ravewolf
Posts: 1
Joined: Thu Jun 01, 2017 6:57 am

Car project for a Super Super Super Newbie

Thu Jun 01, 2017 7:23 am

Hi,hello,greetings to all.

I'm a super newb to arduino,and rasberry. I also have 0 programming experience. In fact,I dont own a rasberry pi yet(but plan on it very soon).

I also have decided to try to tackle a probably fruitless and impossible project for my car.

About me: I'm a 33 year old male gearhead who is obsessed with building an out of the box car. Right now I'm attempting to build a 1983 Toyota Corolla into a fire breathing,tire slaughtering, sleeper nightmare that will embarrass newer super cars like GTRs, Hellcats,and Demons. Because screw you detroit for trying to take away us hotrodders thunder by pumping out drag cars,and monster cars. No. You had your chance,now go back to sleep old man.

Anyway,what I want to do is create a custom gauge cluster using an Android Tablet on an engine that won't be running an OBD2 (On Board Diagnostic System Version 2,aka Check Engine Light) system. I'll be using a Chevrolet LS1 engine from whatever source I can find that won't leave my wallet a quivering,crying mess.

Normally, these engines come fuel injected,and have OBD2 built into the system. This is fine and dandy for a stock running vehicle. But considering I want to modify my car with a turbocharger, this will not do.

I can graft the stock system into my car,but then I have to send the ecu off to be modified,which is not cheap,and takes to long.

I can get an after market fuel injection system that will allow me to tune my car on the fly,but this costs anywhere from 1800 to 2500 for a decent system,and I still have to compensate for a larger fuel pump,and have to tune said system. No thanks. I can put that money elsewhere....like more beer for the shop.

Another option is to go carbureted with a conversion kit,and a special intake manifold. Thought not much cheaper,its easier to maintain,and not too much electronic stuff to worry about. Only problem with this is I lose OBD2. Why is this a problem? Normally,the little connector under the dash can be used with a blue tooth adapter to monitor all gauge functions in real time,and would be easy to adapt to and android tablet. In fact,there's already a program for that. It's called Torque.

So why go through all this trouble to build a system when one is already in place? Because like I said, using a carburetor is much easier,and much,much more simple. But I refuse to pay Autometer $1200 for a complete gauge setup that doesn't look how I want. Plus a custom android gauge cluster would be super fancy,and people appreciate super fancy.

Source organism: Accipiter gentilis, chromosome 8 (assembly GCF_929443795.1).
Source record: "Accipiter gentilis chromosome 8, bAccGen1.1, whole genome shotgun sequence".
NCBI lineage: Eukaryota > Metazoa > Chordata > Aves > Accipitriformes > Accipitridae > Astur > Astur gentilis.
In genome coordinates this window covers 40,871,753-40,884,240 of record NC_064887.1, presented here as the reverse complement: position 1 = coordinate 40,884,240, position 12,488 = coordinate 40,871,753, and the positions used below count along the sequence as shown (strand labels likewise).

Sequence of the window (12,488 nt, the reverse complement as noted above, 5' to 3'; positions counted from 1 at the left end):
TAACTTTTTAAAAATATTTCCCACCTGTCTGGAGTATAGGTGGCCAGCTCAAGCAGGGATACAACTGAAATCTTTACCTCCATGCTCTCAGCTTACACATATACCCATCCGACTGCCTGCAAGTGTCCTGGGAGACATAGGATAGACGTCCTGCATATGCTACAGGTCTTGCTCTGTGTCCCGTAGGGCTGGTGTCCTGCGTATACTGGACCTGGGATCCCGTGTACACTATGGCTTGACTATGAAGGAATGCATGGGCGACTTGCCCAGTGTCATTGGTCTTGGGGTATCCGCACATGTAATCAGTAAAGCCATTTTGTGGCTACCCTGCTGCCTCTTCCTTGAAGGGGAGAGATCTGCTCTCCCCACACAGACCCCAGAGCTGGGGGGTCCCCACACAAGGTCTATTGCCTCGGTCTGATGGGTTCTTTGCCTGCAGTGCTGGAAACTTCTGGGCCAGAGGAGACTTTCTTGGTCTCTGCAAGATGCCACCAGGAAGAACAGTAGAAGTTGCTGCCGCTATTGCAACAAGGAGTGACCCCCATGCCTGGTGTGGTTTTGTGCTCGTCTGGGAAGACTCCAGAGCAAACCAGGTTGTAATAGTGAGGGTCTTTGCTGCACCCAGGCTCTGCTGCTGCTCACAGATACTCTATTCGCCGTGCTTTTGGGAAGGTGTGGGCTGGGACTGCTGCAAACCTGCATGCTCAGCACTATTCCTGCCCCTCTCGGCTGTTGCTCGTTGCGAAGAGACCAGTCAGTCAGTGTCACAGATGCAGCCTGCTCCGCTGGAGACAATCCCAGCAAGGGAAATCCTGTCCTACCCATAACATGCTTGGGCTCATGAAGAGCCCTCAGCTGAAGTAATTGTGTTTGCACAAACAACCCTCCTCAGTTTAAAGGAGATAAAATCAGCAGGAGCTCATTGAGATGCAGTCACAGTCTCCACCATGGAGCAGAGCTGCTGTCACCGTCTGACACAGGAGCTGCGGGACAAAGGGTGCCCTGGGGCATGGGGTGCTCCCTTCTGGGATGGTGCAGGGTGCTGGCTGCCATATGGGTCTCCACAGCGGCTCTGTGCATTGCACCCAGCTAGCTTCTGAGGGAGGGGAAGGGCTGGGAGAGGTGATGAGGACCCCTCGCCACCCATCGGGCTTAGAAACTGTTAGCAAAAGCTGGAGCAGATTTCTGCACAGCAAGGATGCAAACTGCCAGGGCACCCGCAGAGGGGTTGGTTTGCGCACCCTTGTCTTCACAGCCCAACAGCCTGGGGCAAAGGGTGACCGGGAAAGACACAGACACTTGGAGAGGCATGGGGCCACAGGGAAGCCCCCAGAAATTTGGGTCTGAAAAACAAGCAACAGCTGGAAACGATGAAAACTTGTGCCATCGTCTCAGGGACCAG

So,that aside........where do I start?

I know I need to run wiring to sensors for all the gauges,then somehow mate them to a rasberry pi unit. I'm clueless on how to do this,or if it's even possible. But I've heard good things about these neat little computers,so I don't doubt it's possible.

Getting past the physical part, I realize I need to try to code a custom program to read the gauges. Also,no clue how to do this.

But I'm 1000% willing to learn, even if just for the sake of learning something new. But please,can anyone chime in? Thank you so much for your time.
Mods,if this is in the wrong spot,feel free to move it.

tl;dr: I want to build a custom gauge cluster out of an Android Tablet using rasberry pi,and some hopes and dreams.

B.Goode
Posts: 4387
Joined: Mon Sep 01, 2014 4:03 pm
Location: UK

Re: Super Super Super Newbie

Thu Jun 01, 2017 9:09 am

Welcome to the forums.
...where do I start?

I know I need to run wiring to sensors for all the gauges,then somehow mate them to a rasberry pi unit. I'm clueless on how to do this,or if it's even possible. But I've heard good things about these neat little computers,so I don't doubt it's possible.
First, if you haven't done it already you will need an Operating System installed and running on your RPi. https://www.raspberrypi.org/learning/hardware-guide/

Then use that as a learning platform to start with baby steps towards understanding​ how to connect and use various sensors and outputs with a tutorial like this: https://learning.raspberrypi.org/en/pro ... -computing

Once you have done that you should have some idea of what is possible and how to combine various sensors to meet your own requirements.

Later, there are software toolkits that will allow you to remote control your RPi from an app on a tablet, or from a web browser. I suggest concentrating on direct control from the RPi itself in the first instance.

texy
Forum Moderator
Forum Moderator
Posts: 4997
Joined: Sat Mar 03, 2012 10:59 am
Location: Berkshire, England

Re: Super Super Super Newbie

Thu Jun 01, 2017 10:55 am

I don't think you'll be doing this with Scratch....so moved to Beginners.
Texy
Various male/female 40- and 26-way GPIO header for sale here ( IDEAL FOR YOUR PiZero ):
https://www.raspberrypi.org/forums/viewtopic.php?f=93&t=147682#p971555

drgeoff
Posts: 7332
Joined: Wed Jan 25, 2012 6:39 pm

Re: Super Super Super Newbie

Thu Jun 01, 2017 4:25 pm

It is not impossible for someone who knows what he or she is doing but I don't think you'll be doing it this side of Christmas. I won't specify which year. :(

Instead of spending all the time it would take to learn enough electronics and programming, get a part time job at McDonalds or wherever and earn the $1200 and buy the ready to go item. :)

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